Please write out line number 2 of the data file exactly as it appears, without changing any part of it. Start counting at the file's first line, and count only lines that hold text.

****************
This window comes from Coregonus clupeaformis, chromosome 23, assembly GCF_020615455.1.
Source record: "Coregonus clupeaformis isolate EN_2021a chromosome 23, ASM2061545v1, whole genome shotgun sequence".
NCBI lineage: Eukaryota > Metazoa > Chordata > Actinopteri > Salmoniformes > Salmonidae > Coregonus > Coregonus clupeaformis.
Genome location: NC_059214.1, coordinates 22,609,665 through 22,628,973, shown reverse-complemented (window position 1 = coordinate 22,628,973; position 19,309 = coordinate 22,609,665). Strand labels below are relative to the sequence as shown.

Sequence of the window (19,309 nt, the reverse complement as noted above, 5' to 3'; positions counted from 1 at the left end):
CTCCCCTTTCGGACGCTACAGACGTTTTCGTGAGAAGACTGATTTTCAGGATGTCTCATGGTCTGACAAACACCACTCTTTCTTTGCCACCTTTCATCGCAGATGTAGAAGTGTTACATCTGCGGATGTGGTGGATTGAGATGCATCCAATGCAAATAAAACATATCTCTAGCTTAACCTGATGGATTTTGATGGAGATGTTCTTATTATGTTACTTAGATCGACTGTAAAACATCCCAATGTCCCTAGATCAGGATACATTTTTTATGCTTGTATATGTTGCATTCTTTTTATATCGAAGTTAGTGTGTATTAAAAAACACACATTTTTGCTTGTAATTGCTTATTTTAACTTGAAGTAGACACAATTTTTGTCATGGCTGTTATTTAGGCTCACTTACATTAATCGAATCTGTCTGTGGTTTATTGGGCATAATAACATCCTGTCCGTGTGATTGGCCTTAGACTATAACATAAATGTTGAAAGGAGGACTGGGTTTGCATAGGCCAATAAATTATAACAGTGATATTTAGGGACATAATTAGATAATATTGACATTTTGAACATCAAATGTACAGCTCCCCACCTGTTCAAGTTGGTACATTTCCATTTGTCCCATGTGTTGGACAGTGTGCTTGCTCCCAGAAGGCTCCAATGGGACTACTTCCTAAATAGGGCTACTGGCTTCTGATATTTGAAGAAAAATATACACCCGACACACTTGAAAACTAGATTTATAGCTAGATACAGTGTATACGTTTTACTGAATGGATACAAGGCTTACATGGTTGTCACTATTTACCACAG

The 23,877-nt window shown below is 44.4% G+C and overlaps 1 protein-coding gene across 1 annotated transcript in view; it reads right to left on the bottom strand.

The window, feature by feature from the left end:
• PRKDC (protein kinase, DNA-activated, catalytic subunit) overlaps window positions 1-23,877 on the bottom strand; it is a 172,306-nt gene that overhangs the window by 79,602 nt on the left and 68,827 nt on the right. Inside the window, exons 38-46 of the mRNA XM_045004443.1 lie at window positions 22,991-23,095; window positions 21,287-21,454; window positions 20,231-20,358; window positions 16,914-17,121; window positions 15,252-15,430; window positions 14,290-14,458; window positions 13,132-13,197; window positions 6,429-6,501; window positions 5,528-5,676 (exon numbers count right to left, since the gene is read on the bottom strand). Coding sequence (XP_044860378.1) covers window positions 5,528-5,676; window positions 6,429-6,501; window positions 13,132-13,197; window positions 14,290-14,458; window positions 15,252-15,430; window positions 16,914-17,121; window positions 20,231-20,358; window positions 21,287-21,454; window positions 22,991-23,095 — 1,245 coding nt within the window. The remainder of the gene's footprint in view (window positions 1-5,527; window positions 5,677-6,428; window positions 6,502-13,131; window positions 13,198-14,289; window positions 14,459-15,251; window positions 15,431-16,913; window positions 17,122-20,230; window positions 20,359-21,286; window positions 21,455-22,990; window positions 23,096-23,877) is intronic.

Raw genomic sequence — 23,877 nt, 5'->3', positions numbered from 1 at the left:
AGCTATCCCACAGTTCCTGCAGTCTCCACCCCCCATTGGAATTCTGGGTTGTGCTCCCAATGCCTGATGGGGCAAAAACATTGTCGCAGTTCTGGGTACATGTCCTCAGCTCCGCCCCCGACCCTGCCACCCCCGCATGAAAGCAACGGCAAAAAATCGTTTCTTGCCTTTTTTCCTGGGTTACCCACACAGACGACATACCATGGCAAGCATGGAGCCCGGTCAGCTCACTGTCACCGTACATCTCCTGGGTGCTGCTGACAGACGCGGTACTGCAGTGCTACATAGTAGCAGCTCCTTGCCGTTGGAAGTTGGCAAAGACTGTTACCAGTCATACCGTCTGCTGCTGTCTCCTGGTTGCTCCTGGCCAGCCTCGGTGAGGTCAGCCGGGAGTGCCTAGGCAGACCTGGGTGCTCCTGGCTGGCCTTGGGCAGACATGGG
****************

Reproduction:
Source record: "Coregonus clupeaformis isolate EN_2021a chromosome 23, ASM2061545v1, whole genome shotgun sequence".